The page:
November 26, 2008. A dozen youth trained in Pakistan held the city hostage for what seemed like weeks. Bombay is no stranger to violence. I grew up reading about the anti-Muslim riots, and remember being shaken up for days after the synchronous bomb attacks that targeted many of the prominent landmarks of the city. After we moved to the city in the late 1990s, we’d lived through countless bomb blasts, many of which happened somewhere close to where me, my husband, or one of our friends, had been or was going to be.
But 26/11 was something quite different. Pavement dwellers were victims, as were business honchos and Page Three personalities. For three days, terrorists were holed up on two iconic 5-star hotels. It was only fast thinking on the part of bystanders that prevented the same fate befalling one of the busiest railway stations in the country.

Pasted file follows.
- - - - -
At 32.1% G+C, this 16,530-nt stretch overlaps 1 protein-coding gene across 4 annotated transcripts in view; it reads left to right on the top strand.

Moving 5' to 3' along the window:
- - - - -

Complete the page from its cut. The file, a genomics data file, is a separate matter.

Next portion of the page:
The city came together in an outpouring of grief and solidarity. People took out candle light marches and demanded answers. The political head of the state was replaced, and token assurances made.
One year down, nothing has changed. The city still doesn’t have a rapid action force that can deal with similar calamities. The police force continues to wield outdated weapons and wear protection gear that offers limited protection. People are more vigilant than they were earlier, but there is only so much that individuals can do without political will.
Today, the City Remembers, the Nation Remembers. People have dressed in white in memory of the slain martyrs, and in black in protest against terror. A prominent wall in the city is going to be painted in white, black and red – the city standing up against terror.We remember today. Is that enough? Can it ever be?
This picture I took today on the way to work, sums it up- slogans on the walls, but life as usual.